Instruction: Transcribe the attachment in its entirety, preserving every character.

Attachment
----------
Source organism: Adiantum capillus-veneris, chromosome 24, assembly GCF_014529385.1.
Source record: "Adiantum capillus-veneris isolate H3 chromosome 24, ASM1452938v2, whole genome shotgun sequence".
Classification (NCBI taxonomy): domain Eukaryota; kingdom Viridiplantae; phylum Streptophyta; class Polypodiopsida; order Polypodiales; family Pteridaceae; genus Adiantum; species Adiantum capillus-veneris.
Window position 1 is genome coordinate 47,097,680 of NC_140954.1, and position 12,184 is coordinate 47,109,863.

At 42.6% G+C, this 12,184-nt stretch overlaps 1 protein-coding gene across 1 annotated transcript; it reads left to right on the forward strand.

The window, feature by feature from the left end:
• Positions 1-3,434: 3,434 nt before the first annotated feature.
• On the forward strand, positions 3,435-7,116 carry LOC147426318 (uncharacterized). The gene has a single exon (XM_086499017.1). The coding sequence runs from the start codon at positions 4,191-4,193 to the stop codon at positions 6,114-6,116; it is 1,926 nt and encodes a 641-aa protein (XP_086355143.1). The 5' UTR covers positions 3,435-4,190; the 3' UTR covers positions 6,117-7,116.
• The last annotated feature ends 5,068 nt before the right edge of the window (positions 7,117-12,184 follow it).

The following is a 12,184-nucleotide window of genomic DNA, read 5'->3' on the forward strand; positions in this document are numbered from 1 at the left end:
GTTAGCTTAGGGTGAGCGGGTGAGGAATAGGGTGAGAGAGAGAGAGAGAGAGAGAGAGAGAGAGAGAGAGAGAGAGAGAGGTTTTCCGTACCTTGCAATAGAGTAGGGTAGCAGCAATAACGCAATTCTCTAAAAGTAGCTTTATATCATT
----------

Source organism: Adiantum capillus-veneris, chromosome 24, assembly GCF_014529385.1.
Source record: "Adiantum capillus-veneris isolate H3 chromosome 24, ASM1452938v2, whole genome shotgun sequence".
Classification (NCBI taxonomy): domain Eukaryota; kingdom Viridiplantae; phylum Streptophyta; class Polypodiopsida; order Polypodiales; family Pteridaceae; genus Adiantum; species Adiantum capillus-veneris.
Window position 1 is genome coordinate 47,097,680 of NC_140954.1, and position 12,184 is coordinate 47,109,863.

At 42.6% G+C, this 12,184-nt stretch overlaps 1 protein-coding gene across 1 annotated transcript; it reads left to right on the forward strand.

The window, feature by feature from the left end:
• Positions 1-3,434: 3,434 nt before the first annotated feature.
• On the forward strand, positions 3,435-7,116 carry LOC147426318 (uncharacterized). The gene has a single exon (XM_086499017.1). The coding sequence runs from the start codon at positions 4,191-4,193 to the stop codon at positions 6,114-6,116; it is 1,926 nt and encodes a 641-aa protein (XP_086355143.1). The 5' UTR covers positions 3,435-4,190; the 3' UTR covers positions 6,117-7,116.
• The last annotated feature ends 5,068 nt before the right edge of the window (positions 7,117-12,184 follow it).

The following is a 12,184-nucleotide window of genomic DNA, read 5'->3' on the forward strand; positions in this document are numbered from 1 at the left end:
GTTAGCTTAGGGTGAGCGGGTGAGGAATAGGGTGAGAGAGAGAGAGAGAGAGAGAGAGAGAGAGAGAGAGAGAGAGAGAGGTTTTCCGTACCTTGCAATAGAGTAGGGTAGCAGCAATAACGCAATTCTCTAAAAGTAGCTTTATATCATT